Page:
3. It appears that Chris Jones managed to make up for whatever led to his indefinite suspension as the Louisville guard was reinstated after missing just one game. According to the school, Jones “has done what he needed to do” to have the indefinite suspension rescinded. More cynical individuals (like us) would point to the team’s ugly loss at Syracuse on Wednesday as having at least a small impact on Rick Pitino’s decision to bring Jones back on the team. With Jones returning, the Cardinals will have four players who can score (none regularly against a zone), which will help them when one of those players has an off-night (like Wayne Blackshear who came pretty close to pulling a 19-trillion if he hadn’t fouled out) assuming Jones can stay out of trouble.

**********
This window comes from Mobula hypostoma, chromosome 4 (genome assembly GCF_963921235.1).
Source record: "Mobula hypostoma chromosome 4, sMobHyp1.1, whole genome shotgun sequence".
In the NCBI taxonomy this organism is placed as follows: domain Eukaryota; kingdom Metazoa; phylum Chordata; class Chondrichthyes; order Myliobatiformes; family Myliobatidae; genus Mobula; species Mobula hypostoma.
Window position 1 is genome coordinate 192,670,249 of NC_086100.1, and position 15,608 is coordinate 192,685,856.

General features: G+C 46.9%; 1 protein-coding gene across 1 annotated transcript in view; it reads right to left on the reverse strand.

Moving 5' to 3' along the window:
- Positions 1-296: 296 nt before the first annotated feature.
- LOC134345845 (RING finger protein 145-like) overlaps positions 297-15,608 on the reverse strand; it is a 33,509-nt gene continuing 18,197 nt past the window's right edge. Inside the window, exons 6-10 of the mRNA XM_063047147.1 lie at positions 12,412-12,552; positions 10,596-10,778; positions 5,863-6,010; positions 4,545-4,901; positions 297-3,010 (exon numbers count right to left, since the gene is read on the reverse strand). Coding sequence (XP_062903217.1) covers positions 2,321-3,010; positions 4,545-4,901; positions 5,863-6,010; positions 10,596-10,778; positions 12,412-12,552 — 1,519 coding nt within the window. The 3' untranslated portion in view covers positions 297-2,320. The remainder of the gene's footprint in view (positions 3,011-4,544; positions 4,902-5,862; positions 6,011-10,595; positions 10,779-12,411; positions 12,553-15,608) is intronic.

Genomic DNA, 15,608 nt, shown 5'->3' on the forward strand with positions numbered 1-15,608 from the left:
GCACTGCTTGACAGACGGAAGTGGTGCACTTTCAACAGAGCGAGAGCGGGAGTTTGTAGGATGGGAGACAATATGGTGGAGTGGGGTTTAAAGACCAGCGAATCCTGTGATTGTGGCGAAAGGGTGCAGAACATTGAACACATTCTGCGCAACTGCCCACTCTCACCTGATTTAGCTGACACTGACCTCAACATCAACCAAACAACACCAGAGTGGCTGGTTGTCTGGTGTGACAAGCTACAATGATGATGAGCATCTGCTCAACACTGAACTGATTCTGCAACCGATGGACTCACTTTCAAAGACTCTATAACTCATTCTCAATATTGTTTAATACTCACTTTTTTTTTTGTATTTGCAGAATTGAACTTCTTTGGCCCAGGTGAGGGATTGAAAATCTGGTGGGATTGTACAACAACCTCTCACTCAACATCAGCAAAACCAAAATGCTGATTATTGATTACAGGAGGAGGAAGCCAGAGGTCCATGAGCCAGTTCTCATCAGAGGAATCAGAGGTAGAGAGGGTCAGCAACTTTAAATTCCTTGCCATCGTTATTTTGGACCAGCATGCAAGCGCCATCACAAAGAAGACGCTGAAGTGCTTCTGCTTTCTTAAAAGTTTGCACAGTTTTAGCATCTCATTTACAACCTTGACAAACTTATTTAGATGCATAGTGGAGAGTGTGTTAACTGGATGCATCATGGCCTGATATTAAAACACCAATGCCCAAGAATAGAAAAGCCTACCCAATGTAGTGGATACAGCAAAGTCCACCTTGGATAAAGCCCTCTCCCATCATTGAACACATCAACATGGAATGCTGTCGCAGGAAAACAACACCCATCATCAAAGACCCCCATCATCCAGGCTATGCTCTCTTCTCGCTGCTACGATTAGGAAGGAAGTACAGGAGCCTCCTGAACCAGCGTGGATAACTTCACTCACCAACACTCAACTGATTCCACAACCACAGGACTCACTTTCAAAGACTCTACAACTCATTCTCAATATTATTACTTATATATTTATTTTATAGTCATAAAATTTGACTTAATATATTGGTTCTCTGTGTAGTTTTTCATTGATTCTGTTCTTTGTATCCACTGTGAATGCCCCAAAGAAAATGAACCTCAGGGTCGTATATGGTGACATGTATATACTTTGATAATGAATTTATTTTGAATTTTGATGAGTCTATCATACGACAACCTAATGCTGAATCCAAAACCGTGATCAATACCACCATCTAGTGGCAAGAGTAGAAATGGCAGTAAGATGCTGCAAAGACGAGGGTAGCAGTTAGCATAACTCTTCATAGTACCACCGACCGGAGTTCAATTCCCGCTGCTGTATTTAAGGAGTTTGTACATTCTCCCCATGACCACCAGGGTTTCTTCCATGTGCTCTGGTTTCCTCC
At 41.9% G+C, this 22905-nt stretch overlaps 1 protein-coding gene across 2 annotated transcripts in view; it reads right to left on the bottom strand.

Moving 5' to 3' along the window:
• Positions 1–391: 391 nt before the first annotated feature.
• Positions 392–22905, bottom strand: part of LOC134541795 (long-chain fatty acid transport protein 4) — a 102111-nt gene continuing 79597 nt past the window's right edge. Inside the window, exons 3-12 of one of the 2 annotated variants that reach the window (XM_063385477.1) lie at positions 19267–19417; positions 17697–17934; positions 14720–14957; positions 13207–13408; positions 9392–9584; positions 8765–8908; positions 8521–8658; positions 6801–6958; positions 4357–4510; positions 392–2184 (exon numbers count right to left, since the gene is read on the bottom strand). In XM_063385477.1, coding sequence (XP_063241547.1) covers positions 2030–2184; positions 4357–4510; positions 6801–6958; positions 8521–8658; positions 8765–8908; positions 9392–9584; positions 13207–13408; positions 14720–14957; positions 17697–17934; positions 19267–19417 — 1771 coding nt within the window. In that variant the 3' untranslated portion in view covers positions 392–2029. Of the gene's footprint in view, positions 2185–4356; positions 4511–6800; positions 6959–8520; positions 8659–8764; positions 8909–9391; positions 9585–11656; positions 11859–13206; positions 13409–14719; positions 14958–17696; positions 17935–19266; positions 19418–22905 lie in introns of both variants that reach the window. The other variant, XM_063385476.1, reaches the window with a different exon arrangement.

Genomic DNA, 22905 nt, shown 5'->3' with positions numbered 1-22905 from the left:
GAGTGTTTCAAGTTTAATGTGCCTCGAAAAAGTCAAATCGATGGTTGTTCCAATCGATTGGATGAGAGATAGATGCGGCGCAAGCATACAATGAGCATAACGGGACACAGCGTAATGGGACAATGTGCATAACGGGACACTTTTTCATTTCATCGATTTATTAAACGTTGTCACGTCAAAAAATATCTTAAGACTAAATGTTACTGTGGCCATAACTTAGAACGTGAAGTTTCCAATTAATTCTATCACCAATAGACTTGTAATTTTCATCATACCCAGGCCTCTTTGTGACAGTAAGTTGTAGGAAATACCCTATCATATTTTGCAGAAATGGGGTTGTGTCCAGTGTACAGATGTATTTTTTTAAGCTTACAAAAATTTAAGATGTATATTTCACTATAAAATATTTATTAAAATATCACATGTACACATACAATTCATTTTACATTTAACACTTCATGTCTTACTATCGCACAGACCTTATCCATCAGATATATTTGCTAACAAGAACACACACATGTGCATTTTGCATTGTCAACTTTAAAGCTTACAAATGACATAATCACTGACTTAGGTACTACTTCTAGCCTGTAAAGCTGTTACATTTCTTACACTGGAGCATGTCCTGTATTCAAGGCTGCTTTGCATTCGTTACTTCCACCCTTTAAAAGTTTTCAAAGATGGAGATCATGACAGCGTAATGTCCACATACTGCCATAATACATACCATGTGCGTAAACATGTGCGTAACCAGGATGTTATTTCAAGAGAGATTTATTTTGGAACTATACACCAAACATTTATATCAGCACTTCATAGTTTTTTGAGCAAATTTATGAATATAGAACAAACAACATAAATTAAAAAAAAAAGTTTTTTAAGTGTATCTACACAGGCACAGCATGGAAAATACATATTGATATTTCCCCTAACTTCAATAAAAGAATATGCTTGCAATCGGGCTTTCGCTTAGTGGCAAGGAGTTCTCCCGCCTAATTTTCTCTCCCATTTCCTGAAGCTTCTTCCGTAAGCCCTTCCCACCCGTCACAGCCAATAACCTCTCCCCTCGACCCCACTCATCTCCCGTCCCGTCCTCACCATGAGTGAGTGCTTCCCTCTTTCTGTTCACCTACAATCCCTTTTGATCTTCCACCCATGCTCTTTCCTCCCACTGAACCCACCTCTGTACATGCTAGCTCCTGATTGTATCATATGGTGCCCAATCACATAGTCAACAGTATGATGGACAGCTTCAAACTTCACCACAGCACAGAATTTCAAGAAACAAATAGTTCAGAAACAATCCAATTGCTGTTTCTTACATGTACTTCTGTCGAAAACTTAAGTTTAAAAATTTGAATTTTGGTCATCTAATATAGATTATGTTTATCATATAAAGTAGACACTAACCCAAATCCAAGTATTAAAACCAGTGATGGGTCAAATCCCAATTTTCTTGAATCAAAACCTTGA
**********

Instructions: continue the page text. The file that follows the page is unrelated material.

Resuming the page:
4. #TeamBadLuck suffered another setback on Wednesday when they announced that Dorian Finney-Smith had been suspended indefinitely for a violation of team rules. Finney-Smith, who was averaging 12.9 points (2nd on the team) and 5.8 rebounds (leading the team) prior to his suspeneion. We have not heard what led to the suspension, but this is Finney-Smith’s second suspension while at Florida. Even though the Gators reversed their season-long trend by winning a close game on Wednesday night things are not looking good for their postseason hopes at this point.